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Home / Elif Kale-Lostuvali, "Universities and the Public Good in the Age of Climate Change"

Elif Kale-Lostuvali, "Universities and the Public Good in the Age of Climate Change"

STS/CSIS Event
When Mar 10, 2015
from 12:10 PM to 01:30 PM
Where SS&H 1246
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Lunch provided. Please RSVP if you plan to attend.

Abstract: In 2007, British Petroleum and the University of California-Berkeley entered into the largest-to-date university-industry research partnership in the history of the United States to found the Energy Biosciences Institute (EBI) for developing biofuels. In the public controversy that erupted around the partnership, contenders agreed that universities should serve the public good, but put forth starkly opposite views on whether and how the EBI would fit with this responsibility. This paper situates the EBI in the growing category of “strategic corporate alliances,” identifies its specificities and analyzes the public controversy. Through focused comparisons with the Cold War era and with the similarly controversial UCB-Novartis agreement, I argue that that the EBI evinces a new turn in both the development of university-industry research relations, and the ongoing debates on universities’ public mission. Briefly put, the Cold War science regime was governed by the relative consensus that universities housed basic science as public good, and the post-1970s growth of university-industry relations was supported with the idea of the university as an “economic engine.” In the EBI case, university scientists and administrators claim that working closely with BP will help build a “greener” future, but their claims attract fiercer opposition from critics with alternative definitions of “green” and the “public good.”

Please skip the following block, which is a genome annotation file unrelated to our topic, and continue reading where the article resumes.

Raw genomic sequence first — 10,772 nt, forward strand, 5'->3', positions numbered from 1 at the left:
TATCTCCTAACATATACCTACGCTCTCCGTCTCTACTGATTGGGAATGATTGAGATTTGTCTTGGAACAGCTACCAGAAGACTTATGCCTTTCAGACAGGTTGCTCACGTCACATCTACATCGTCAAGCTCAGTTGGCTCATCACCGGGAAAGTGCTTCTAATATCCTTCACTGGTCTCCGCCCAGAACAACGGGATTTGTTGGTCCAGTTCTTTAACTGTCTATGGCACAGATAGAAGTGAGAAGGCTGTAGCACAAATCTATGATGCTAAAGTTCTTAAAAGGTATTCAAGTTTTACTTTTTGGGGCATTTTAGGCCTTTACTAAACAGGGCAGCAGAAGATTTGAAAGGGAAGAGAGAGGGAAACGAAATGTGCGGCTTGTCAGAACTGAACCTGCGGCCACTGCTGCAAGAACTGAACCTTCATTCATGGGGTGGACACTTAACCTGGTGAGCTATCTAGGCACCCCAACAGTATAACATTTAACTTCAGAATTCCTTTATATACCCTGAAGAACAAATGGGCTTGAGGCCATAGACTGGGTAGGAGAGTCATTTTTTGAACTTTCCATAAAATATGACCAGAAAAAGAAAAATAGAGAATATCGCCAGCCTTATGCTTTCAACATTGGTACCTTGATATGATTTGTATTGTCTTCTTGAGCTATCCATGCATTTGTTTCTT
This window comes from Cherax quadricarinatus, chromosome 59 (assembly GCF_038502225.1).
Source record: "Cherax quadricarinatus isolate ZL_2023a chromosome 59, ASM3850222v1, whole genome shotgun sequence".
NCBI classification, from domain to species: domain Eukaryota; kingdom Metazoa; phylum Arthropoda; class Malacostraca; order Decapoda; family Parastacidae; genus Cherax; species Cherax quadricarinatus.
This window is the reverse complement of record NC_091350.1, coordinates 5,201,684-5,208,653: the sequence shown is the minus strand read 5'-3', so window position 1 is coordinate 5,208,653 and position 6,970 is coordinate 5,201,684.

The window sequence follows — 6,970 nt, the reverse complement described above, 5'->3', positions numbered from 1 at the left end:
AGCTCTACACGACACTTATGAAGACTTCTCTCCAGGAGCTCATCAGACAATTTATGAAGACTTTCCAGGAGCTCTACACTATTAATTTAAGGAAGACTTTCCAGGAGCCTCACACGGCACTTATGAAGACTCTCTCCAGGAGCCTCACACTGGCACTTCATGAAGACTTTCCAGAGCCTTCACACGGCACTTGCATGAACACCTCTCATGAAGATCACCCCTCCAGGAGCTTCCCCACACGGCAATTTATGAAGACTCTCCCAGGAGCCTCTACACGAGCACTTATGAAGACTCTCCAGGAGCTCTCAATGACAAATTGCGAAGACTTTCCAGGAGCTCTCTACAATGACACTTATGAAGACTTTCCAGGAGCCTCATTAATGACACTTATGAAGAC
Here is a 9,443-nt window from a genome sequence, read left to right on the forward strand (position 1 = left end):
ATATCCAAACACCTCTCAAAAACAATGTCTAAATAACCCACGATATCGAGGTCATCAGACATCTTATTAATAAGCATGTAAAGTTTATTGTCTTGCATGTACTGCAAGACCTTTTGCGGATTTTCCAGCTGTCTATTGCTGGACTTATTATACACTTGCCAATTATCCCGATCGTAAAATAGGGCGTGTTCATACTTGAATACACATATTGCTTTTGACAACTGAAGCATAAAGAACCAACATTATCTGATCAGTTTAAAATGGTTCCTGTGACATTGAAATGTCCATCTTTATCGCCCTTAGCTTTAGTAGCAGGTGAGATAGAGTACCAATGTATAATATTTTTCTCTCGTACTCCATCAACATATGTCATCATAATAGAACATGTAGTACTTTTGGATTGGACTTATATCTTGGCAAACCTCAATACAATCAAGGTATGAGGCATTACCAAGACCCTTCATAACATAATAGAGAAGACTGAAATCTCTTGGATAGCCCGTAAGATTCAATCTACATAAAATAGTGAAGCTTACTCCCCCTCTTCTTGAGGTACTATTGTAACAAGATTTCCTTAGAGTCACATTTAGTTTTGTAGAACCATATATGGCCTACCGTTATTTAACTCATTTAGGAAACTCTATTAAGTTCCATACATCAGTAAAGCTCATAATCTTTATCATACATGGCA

Elif Kale-Lostuvali is a Ph.D. Candidate in the Department of Sociology at the University of California, Berkeley. She holds a B.Sc. in Industrial Engineering (Bogazici University, Istanbul, Turkey), and an M.A. in Sociology (Northwestern University). Her main research interests include knowledge, science and technology; environment and sustainability; social epistemology, politics of reason and social theory. Her dissertation, “Science and the Public Good in the American Research University,” analyzes how the growth of university-industry research relations alters the practice and politics of science in American research universities. An article based on this project is forthcoming in Social Epistemology. Her earlier work was published in Sociological Quarterly and Central Asian Survey.

Note this is our Food for Thought format where everyone is asked to read a paper ahead of time. After you RSVP, you will be emailed with the paper to be discussed.

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